Democratic Sen. Al Franken, Minnesota, fired off a letter to Apple CEO Steve Jobs late Wednesday demanding to know why the company's iPhones and iPads are reportedly compiling secret data tracking customers' whereabouts when they use or carry their devices.
A self-described hacker and a former Apple employee say they recently discovered secret lines of code in Apple's latest operating system known as IOS-4 and, in an article released Wednesday, say it contains data showing consumers' whereabouts every time they use or even just carry a web enabled iPhone or iPad.
The duo also just released an application that allows users to see what information has been collected on their devices.
In his letter, Franken says the, "existence of this information – stored in an unencrypted format – raises serious privacy concerns." He adds, "Anyone who gains access to this single file could likely determine the location of a user's home, the businesses he frequents, the doctors he visits, the schools his children attend, and the trips he has taken."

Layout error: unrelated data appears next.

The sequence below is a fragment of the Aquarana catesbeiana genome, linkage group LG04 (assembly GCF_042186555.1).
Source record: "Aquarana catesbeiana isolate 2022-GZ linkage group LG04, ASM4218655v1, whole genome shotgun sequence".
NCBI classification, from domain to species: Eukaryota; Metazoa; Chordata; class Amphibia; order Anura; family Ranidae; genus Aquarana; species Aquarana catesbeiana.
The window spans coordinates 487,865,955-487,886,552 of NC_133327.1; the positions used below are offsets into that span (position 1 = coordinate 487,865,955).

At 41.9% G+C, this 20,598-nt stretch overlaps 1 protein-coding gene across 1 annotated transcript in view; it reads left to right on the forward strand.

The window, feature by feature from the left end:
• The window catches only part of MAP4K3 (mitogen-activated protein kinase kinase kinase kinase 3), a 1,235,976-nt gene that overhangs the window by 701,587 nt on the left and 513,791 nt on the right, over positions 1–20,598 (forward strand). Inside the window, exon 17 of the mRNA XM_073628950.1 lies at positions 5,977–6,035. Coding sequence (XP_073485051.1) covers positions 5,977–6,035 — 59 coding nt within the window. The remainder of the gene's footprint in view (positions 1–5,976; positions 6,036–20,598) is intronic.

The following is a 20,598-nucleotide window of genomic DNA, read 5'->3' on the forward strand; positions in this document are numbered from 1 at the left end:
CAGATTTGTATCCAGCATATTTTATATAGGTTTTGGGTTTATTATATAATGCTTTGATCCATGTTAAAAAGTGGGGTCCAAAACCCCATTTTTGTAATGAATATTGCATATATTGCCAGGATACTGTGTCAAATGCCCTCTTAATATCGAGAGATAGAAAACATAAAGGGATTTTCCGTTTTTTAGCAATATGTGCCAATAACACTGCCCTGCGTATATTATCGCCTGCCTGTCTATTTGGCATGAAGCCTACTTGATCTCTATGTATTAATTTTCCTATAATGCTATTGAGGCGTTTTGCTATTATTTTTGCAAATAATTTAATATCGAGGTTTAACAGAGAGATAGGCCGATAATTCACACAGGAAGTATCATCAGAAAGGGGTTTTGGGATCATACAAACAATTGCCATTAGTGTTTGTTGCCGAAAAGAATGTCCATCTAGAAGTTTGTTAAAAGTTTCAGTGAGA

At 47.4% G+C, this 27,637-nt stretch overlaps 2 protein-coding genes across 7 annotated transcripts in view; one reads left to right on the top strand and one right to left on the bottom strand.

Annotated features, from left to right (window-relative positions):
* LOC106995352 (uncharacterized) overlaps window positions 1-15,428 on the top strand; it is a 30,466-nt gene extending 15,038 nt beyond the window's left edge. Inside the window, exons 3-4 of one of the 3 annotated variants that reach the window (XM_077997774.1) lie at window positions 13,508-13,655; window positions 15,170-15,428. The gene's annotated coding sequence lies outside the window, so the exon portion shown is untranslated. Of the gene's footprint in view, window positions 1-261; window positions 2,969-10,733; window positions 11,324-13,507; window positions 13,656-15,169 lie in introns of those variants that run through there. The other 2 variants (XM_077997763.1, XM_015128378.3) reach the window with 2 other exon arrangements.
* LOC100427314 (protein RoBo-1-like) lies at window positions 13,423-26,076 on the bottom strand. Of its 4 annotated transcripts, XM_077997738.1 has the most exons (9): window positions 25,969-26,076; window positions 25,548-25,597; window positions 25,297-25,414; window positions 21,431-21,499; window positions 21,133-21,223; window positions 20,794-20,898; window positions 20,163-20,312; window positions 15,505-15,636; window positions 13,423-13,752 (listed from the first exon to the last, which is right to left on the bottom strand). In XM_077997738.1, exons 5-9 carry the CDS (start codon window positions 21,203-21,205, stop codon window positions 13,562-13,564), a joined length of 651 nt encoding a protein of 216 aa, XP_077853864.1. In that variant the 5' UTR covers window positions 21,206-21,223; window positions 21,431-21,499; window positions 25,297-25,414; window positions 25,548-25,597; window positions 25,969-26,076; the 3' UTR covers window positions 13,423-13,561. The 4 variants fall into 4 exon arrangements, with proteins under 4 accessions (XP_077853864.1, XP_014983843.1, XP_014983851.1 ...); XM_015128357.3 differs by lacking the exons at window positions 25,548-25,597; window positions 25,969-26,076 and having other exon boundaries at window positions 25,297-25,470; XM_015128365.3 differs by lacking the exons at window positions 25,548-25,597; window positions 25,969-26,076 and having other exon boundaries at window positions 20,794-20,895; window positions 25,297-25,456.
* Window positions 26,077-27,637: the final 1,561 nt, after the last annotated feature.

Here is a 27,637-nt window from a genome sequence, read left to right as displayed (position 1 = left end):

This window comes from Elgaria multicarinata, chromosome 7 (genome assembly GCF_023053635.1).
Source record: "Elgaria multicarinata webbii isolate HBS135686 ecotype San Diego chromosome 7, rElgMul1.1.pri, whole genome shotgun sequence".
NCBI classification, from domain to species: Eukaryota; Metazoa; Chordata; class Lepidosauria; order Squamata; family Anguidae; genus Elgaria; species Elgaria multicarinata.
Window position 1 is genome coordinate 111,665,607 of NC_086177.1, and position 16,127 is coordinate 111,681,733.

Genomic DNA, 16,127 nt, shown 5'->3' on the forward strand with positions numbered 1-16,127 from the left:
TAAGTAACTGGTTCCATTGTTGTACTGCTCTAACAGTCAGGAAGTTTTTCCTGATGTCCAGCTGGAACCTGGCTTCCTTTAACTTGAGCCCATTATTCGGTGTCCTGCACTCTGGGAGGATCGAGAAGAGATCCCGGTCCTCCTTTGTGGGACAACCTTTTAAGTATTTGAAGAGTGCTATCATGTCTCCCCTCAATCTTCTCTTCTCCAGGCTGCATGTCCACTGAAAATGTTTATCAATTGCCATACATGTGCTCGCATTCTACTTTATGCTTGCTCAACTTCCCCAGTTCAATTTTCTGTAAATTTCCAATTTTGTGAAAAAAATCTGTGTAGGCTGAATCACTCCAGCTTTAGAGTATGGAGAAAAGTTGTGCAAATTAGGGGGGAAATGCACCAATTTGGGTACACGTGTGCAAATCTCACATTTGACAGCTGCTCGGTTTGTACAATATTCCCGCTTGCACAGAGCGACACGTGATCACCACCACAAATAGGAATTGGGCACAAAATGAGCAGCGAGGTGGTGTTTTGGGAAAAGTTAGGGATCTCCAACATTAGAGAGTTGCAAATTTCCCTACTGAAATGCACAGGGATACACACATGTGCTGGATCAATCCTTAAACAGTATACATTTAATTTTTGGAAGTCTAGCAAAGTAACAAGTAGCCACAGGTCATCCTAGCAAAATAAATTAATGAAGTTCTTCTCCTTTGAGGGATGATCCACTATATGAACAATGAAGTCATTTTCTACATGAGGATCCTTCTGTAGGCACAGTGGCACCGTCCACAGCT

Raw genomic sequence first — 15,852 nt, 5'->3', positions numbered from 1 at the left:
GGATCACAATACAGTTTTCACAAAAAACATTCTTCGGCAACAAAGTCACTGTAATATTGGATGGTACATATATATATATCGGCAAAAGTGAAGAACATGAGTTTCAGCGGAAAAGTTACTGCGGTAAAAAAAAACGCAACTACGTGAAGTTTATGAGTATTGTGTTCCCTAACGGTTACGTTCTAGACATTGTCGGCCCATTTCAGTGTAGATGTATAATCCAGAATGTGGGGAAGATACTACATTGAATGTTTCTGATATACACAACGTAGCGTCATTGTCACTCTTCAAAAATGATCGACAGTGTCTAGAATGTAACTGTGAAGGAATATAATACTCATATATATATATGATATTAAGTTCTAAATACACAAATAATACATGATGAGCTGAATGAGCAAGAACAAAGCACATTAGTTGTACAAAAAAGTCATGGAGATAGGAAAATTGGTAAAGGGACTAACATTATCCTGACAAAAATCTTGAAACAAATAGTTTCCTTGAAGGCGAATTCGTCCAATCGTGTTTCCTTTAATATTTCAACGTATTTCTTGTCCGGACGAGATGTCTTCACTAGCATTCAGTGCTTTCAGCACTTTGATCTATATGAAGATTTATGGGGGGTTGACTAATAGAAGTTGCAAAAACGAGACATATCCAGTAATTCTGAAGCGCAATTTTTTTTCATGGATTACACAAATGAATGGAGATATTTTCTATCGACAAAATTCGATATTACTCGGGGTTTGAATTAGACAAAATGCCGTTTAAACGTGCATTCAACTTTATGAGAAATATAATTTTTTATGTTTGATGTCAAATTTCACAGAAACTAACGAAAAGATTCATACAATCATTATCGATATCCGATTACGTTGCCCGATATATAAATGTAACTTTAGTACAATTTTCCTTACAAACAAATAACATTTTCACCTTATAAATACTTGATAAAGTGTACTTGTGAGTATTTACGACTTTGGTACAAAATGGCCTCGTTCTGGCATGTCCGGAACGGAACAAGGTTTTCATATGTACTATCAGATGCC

The Minnesota Democrat wants to know why Apple is collecting the data, how it is generated, why it's not encrypted, and why Apple customers, "were never affirmatively informed of the collection and retention of their location data."
Franken also asks Jobs to explain who this information has been disclosed to, including Apple.
I don't have an iPhone, having opted for the Droid, but I'm doubtful that Google is free of this kind of tracking either.
Discoverers Alasdair Allan and Pete Warden discuss how they uncovered the sneaky code.
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